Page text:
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‘It seemed like a dream!’

Kindergarten teacher publishes first children’s book

2020 was Stephanie Anne Box’s breakthrough year. 

In early June, the kindergarten teacher at Pecan Park Elementary in Ocean Springs sent a writing sample to an editor at Rourke Educational Media. Within a week, she had a contract to write her first book for the publishing house. 

“I had waited over two decades to hear the news that I was indeed going to be published,” says Box, who has lived on the Coast for almost 18 years. “I was so surprised; it seemed like a dream!” 

The culmination of that dream is Box’s nonfiction children’s picture book titled “Ayanna Howard” — the seventh book in the successful “Women in Science and Technology” series. Box got to work immediately researching Howard — an educator and innovator who has contributed significantly to the areas of artificial intelligence, computer vision and robotics.

Find Box’s book, “Ayanna Howard,” on, and

Howard was intrigued by robots from a very young age. As a child, she watched “The Bionic Woman” and knew she wanted to help people by building robots. She rose to the top of the male-dominated field and built her dream one part at a time.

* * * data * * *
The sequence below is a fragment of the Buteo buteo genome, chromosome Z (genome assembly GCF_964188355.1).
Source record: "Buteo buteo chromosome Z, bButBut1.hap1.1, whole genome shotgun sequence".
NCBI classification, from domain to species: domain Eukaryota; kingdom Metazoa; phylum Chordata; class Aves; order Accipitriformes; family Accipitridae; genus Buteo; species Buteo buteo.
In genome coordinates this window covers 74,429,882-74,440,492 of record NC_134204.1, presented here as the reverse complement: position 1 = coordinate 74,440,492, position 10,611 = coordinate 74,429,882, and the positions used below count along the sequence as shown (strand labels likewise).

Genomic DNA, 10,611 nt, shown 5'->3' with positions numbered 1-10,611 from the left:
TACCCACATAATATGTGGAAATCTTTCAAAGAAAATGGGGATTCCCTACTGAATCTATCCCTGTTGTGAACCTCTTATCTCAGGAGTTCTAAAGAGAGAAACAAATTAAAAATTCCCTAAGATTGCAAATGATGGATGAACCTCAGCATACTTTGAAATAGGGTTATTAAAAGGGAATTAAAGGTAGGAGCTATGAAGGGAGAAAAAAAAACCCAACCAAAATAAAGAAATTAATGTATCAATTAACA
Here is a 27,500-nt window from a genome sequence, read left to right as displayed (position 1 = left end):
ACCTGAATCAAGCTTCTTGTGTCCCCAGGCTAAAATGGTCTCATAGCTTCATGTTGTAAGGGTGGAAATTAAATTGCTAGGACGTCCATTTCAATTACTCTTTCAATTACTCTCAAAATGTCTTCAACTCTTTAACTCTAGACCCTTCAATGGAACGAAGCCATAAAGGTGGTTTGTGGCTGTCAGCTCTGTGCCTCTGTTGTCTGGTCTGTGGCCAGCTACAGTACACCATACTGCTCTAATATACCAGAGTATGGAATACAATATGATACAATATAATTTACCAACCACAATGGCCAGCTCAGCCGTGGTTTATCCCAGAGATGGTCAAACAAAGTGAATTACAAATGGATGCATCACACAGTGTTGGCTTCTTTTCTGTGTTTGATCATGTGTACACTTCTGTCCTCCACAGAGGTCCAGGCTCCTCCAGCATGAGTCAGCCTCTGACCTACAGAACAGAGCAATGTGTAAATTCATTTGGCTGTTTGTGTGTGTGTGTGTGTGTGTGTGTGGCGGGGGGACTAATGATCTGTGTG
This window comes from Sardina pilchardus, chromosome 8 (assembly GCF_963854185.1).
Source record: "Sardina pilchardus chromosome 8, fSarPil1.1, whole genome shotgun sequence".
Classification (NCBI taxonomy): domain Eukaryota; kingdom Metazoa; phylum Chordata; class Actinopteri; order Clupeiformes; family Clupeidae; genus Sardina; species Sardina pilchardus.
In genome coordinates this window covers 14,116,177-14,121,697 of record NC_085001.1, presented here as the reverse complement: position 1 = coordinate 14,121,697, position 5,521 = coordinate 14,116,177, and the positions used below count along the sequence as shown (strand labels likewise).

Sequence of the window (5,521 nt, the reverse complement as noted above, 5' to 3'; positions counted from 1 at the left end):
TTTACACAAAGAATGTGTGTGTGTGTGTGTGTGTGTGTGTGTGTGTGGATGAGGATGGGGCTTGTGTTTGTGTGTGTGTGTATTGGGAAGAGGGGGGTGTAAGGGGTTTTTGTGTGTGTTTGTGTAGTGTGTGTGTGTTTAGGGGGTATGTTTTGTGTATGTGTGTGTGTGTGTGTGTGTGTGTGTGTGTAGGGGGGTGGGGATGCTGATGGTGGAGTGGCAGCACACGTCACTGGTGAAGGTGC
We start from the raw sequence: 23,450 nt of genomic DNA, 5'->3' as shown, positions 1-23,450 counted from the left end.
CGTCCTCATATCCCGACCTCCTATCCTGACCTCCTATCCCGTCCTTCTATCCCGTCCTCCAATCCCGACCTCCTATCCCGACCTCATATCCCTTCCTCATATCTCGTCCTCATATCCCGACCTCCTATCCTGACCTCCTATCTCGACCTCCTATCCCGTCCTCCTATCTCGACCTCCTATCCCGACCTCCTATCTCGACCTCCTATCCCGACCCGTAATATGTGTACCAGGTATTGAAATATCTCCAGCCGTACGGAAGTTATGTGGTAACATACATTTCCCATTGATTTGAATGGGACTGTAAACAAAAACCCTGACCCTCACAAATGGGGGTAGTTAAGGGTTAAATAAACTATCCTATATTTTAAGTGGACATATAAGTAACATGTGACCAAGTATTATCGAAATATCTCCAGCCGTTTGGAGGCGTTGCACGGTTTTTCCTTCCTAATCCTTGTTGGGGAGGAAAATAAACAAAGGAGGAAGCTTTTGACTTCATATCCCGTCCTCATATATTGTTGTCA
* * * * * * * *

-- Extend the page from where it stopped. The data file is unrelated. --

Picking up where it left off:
“In work for hire, the company gives you the title they want you to write about,” Box explains, “but it was ultimately up to me to find out as much information as I could about this wonderful scientist.” 

The book is geared toward first- through fourth-graders, but Box hopes all children will read it.

Ayanna M. Howard

“It serves as an inspiration to keep reaching for more answers in everything we do,” she says. “STEM (science, engineering, technology and math) is in every aspect of learning. As a teacher, it drives everything I do!” 

During her career of 22 years, Box has taught several grades in public and private schools. She was named Pecan Park’s Teacher of the Year in 2017, and in 2020, she was a nominee for Ocean Springs School District Star Teacher. 

Her ambition to be an educator dates back to childhood, when stuffed animals were her pretend pupils. Her love of writing started at a young age, too — and she recalls filling pads of paper and spiral notebooks. 

“Everywhere you look, there’s a story in each person, in each living thing,” Box says. “Find it, and write about it!” 

The author and teacher, who belongs to The Society of Children’s Book Writers and Illustrators, has another contract with Rourke to write a four-book nonfiction series about space. That project will release in fall 2021. In the meantime, she’s also hoping to find a traditional publisher for her other books. 

“This book is just the beginning for me,” Box says. 

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